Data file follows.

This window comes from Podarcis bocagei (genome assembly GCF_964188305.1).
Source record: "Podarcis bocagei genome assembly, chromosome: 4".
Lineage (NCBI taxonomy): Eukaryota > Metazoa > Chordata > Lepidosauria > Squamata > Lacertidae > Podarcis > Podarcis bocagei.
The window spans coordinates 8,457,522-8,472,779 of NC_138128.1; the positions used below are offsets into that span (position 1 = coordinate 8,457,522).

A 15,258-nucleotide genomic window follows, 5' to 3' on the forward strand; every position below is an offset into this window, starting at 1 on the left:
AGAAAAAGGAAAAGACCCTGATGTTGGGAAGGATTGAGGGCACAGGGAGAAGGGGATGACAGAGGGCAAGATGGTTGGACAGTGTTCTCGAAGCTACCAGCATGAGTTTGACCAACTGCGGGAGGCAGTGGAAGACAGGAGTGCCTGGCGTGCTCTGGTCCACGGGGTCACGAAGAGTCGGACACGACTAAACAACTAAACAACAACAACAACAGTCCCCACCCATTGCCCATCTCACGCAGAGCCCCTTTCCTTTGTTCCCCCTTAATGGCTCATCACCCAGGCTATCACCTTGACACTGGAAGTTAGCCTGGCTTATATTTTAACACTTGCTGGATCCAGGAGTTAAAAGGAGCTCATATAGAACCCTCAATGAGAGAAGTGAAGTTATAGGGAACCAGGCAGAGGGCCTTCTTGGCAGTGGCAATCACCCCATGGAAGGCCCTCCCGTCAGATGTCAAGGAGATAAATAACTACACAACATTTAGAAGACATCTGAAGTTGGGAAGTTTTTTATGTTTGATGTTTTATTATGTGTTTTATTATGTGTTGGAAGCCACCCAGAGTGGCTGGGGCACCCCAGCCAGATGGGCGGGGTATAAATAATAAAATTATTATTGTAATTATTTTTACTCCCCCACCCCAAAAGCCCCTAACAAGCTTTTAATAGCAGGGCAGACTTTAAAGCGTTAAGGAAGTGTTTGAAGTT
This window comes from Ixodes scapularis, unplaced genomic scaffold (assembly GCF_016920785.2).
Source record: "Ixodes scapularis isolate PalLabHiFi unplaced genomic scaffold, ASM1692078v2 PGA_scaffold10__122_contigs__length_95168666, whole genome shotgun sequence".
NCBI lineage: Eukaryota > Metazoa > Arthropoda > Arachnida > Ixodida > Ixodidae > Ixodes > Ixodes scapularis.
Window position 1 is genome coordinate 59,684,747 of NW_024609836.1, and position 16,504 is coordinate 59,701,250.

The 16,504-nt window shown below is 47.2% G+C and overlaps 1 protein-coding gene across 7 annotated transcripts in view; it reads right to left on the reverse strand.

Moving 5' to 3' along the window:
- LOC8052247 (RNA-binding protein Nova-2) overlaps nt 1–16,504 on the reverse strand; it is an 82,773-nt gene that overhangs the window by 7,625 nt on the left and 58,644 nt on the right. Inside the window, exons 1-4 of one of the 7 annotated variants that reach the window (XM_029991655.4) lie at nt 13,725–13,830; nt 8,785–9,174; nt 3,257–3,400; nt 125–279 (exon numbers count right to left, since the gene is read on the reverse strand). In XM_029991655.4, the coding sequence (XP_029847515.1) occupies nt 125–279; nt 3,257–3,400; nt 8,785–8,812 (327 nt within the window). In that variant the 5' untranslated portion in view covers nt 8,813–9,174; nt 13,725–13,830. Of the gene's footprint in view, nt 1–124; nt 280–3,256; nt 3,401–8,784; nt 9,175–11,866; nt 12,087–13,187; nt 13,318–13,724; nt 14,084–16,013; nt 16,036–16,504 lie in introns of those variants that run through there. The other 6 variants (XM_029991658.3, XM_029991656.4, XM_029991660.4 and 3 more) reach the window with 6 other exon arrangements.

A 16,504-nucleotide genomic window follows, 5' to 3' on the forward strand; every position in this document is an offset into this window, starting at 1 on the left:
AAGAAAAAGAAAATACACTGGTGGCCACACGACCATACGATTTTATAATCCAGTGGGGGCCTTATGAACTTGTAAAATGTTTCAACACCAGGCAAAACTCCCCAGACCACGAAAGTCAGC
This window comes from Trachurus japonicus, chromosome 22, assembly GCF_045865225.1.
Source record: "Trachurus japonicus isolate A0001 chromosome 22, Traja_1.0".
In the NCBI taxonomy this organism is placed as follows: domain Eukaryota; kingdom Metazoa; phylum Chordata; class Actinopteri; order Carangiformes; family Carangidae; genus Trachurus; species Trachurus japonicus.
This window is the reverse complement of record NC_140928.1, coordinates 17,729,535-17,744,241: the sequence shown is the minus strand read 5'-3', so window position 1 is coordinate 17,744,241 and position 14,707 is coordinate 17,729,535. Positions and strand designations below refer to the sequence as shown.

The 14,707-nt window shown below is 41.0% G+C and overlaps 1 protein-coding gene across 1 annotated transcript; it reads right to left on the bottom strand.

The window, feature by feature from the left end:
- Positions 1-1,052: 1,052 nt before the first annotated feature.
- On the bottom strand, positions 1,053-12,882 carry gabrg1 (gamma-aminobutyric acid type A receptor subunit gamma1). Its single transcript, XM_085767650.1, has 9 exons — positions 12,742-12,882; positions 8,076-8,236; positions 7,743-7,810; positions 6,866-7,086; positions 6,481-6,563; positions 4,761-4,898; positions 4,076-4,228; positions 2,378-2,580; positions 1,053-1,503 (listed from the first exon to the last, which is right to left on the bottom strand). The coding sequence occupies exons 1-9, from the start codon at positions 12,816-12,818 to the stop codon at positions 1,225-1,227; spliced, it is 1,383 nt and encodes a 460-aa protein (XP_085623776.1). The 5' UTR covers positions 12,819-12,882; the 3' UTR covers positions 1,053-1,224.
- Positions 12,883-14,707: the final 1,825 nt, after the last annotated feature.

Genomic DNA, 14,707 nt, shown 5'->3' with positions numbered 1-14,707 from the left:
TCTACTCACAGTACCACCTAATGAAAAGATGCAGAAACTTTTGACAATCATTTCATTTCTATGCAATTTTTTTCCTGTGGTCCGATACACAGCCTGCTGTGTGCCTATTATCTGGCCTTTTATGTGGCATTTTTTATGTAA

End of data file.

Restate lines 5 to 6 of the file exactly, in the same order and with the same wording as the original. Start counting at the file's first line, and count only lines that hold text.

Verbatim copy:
A 15,258-nucleotide genomic window follows, 5' to 3' on the forward strand; every position below is an offset into this window, starting at 1 on the left:
AGAAAAAGGAAAAGACCCTGATGTTGGGAAGGATTGAGGGCACAGGGAGAAGGGGATGACAGAGGGCAAGATGGTTGGACAGTGTTCTCGAAGCTACCAGCATGAGTTTGACCAACTGCGGGAGGCAGTGGAAGACAGGAGTGCCTGGCGTGCTCTGGTCCACGGGGTCACGAAGAGTCGGACACGACTAAACAACTAAACAACAACAACAACAGTCCCCACCCATTGCCCATCTCACGCAGAGCCCCTTTCCTTTGTTCCCCCTTAATGGCTCATCACCCAGGCTATCACCTTGACACTGGAAGTTAGCCTGGCTTATATTTTAACACTTGCTGGATCCAGGAGTTAAAAGGAGCTCATATAGAACCCTCAATGAGAGAAGTGAAGTTATAGGGAACCAGGCAGAGGGCCTTCTTGGCAGTGGCAATCACCCCATGGAAGGCCCTCCCGTCAGATGTCAAGGAGATAAATAACTACACAACATTTAGAAGACATCTGAAGTTGGGAAGTTTTTTATGTTTGATGTTTTATTATGTGTTTTATTATGTGTTGGAAGCCACCCAGAGTGGCTGGGGCACCCCAGCCAGATGGGCGGGGTATAAATAATAAAATTATTATTGTAATTATTTTTACTCCCCCACCCCAAAAGCCCCTAACAAGCTTTTAATAGCAGGGCAGACTTTAAAGCGTTAAGGAAGTGTTTGAAGTT